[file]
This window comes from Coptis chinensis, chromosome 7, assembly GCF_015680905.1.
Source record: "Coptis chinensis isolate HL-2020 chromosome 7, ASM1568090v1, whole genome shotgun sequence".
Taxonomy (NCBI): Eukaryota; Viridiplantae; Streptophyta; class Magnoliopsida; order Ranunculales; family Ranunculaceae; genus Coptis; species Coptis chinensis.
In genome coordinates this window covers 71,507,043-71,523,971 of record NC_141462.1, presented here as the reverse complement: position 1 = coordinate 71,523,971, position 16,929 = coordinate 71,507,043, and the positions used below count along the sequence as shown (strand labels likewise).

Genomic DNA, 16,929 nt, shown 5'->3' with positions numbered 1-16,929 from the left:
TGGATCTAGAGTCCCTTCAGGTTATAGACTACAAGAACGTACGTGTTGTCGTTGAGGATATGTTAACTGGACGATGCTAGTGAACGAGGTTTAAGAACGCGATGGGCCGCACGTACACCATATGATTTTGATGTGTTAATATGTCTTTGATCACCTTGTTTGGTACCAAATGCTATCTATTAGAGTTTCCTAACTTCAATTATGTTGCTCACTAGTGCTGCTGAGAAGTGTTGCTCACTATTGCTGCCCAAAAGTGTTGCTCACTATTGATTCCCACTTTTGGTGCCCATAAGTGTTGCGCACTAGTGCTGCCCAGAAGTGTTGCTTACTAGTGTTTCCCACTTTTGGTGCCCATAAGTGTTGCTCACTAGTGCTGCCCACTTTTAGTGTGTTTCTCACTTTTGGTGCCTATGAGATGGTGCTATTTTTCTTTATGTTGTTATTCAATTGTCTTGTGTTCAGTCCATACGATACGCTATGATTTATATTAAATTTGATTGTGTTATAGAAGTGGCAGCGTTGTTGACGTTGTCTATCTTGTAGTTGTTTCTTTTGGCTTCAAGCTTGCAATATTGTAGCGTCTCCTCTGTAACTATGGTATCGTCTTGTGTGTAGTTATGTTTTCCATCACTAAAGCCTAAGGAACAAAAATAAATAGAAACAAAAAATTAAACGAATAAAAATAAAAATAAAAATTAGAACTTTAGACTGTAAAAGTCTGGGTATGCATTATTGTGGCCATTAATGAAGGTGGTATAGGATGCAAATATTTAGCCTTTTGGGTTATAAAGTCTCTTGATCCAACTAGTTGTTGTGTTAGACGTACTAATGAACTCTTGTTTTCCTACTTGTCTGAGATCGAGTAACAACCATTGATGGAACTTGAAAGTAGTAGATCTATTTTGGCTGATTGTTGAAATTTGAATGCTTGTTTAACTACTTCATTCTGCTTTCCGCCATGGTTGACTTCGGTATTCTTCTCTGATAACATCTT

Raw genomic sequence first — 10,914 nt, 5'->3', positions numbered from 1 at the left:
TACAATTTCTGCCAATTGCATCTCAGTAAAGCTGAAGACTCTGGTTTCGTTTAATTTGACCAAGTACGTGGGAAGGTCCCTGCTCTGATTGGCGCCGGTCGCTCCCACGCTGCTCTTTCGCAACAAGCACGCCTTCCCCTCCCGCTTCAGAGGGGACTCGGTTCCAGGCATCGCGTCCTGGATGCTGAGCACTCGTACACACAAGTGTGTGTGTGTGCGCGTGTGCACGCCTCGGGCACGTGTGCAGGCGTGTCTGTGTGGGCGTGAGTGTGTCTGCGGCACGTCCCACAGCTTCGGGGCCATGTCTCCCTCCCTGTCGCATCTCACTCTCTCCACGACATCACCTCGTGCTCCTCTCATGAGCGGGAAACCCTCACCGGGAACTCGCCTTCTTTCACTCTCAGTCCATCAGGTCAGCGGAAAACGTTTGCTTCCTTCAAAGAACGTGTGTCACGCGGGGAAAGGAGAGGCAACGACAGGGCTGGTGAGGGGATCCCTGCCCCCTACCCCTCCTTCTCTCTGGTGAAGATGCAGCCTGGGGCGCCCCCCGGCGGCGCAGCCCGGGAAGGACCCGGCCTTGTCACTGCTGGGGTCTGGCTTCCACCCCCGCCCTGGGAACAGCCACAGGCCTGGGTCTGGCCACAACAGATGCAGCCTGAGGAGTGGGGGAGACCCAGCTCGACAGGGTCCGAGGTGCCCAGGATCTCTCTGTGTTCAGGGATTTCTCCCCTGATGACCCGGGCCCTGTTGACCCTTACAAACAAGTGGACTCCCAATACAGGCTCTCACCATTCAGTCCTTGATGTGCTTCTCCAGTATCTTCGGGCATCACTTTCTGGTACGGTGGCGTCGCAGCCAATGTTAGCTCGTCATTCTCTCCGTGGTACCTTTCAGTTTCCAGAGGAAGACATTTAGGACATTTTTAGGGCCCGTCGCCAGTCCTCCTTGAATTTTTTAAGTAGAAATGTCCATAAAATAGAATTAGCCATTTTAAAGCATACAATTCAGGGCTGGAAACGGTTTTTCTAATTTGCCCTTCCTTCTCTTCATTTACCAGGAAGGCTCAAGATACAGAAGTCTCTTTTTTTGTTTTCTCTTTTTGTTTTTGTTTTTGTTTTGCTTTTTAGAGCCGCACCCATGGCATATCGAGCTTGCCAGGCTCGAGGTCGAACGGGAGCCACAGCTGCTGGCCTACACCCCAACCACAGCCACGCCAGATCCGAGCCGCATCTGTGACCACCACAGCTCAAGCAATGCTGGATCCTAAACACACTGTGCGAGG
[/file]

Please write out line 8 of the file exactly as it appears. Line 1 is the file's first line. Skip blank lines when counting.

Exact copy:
TACAATTTCTGCCAATTGCATCTCAGTAAAGCTGAAGACTCTGGTTTCGTTTAATTTGACCAAGTACGTGGGAAGGTCCCTGCTCTGATTGGCGCCGGTCGCTCCCACGCTGCTCTTTCGCAACAAGCACGCCTTCCCCTCCCGCTTCAGAGGGGACTCGGTTCCAGGCATCGCGTCCTGGATGCTGAGCACTCGTACACACAAGTGTGTGTGTGTGCGCGTGTGCACGCCTCGGGCACGTGTGCAGGCGTGTCTGTGTGGGCGTGAGTGTGTCTGCGGCACGTCCCACAGCTTCGGGGCCATGTCTCCCTCCCTGTCGCATCTCACTCTCTCCACGACATCACCTCGTGCTCCTCTCATGAGCGGGAAACCCTCACCGGGAACTCGCCTTCTTTCACTCTCAGTCCATCAGGTCAGCGGAAAACGTTTGCTTCCTTCAAAGAACGTGTGTCACGCGGGGAAAGGAGAGGCAACGACAGGGCTGGTGAGGGGATCCCTGCCCCCTACCCCTCCTTCTCTCTGGTGAAGATGCAGCCTGGGGCGCCCCCCGGCGGCGCAGCCCGGGAAGGACCCGGCCTTGTCACTGCTGGGGTCTGGCTTCCACCCCCGCCCTGGGAACAGCCACAGGCCTGGGTCTGGCCACAACAGATGCAGCCTGAGGAGTGGGGGAGACCCAGCTCGACAGGGTCCGAGGTGCCCAGGATCTCTCTGTGTTCAGGGATTTCTCCCCTGATGACCCGGGCCCTGTTGACCCTTACAAACAAGTGGACTCCCAATACAGGCTCTCACCATTCAGTCCTTGATGTGCTTCTCCAGTATCTTCGGGCATCACTTTCTGGTACGGTGGCGTCGCAGCCAATGTTAGCTCGTCATTCTCTCCGTGGTACCTTTCAGTTTCCAGAGGAAGACATTTAGGACATTTTTAGGGCCCGTCGCCAGTCCTCCTTGAATTTTTTAAGTAGAAATGTCCATAAAATAGAATTAGCCATTTTAAAGCATACAATTCAGGGCTGGAAACGGTTTTTCTAATTTGCCCTTCCTTCTCTTCATTTACCAGGAAGGCTCAAGATACAGAAGTCTCTTTTTTTGTTTTCTCTTTTTGTTTTTGTTTTTGTTTTGCTTTTTAGAGCCGCACCCATGGCATATCGAGCTTGCCAGGCTCGAGGTCGAACGGGAGCCACAGCTGCTGGCCTACACCCCAACCACAGCCACGCCAGATCCGAGCCGCATCTGTGACCACCACAGCTCAAGCAATGCTGGATCCTAAACACACTGTGCGAGG